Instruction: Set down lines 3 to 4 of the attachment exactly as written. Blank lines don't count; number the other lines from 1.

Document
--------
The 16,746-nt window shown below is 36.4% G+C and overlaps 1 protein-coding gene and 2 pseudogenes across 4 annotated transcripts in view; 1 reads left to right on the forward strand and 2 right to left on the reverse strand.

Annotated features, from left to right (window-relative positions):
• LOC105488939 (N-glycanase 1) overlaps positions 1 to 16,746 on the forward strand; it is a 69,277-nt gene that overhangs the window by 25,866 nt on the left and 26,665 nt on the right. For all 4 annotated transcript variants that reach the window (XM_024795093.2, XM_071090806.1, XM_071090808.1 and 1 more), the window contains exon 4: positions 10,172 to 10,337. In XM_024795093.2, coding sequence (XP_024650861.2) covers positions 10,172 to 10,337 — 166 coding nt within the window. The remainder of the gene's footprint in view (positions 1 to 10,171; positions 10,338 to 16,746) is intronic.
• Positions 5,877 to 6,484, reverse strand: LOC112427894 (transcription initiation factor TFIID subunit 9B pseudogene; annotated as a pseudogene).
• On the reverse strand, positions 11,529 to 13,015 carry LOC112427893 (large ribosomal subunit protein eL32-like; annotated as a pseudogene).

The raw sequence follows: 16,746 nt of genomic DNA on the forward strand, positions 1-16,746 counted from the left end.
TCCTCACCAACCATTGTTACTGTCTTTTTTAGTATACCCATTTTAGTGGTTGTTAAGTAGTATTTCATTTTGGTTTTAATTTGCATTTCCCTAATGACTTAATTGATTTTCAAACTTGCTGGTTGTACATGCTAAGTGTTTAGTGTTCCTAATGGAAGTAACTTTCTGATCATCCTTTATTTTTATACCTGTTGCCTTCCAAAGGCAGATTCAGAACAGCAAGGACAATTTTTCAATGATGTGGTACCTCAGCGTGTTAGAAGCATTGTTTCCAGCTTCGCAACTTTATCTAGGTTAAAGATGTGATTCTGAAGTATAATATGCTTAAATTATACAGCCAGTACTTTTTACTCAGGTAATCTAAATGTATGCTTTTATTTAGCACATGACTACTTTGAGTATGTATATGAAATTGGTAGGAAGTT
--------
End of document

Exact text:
• LOC105488939 (N-glycanase 1) overlaps positions 1 to 16,746 on the forward strand; it is a 69,277-nt gene that overhangs the window by 25,866 nt on the left and 26,665 nt on the right. For all 4 annotated transcript variants that reach the window (XM_024795093.2, XM_071090806.1, XM_071090808.1 and 1 more), the window contains exon 4: positions 10,172 to 10,337. In XM_024795093.2, coding sequence (XP_024650861.2) covers positions 10,172 to 10,337 — 166 coding nt within the window. The remainder of the gene's footprint in view (positions 1 to 10,171; positions 10,338 to 16,746) is intronic.
• Positions 5,877 to 6,484, reverse strand: LOC112427894 (transcription initiation factor TFIID subunit 9B pseudogene; annotated as a pseudogene).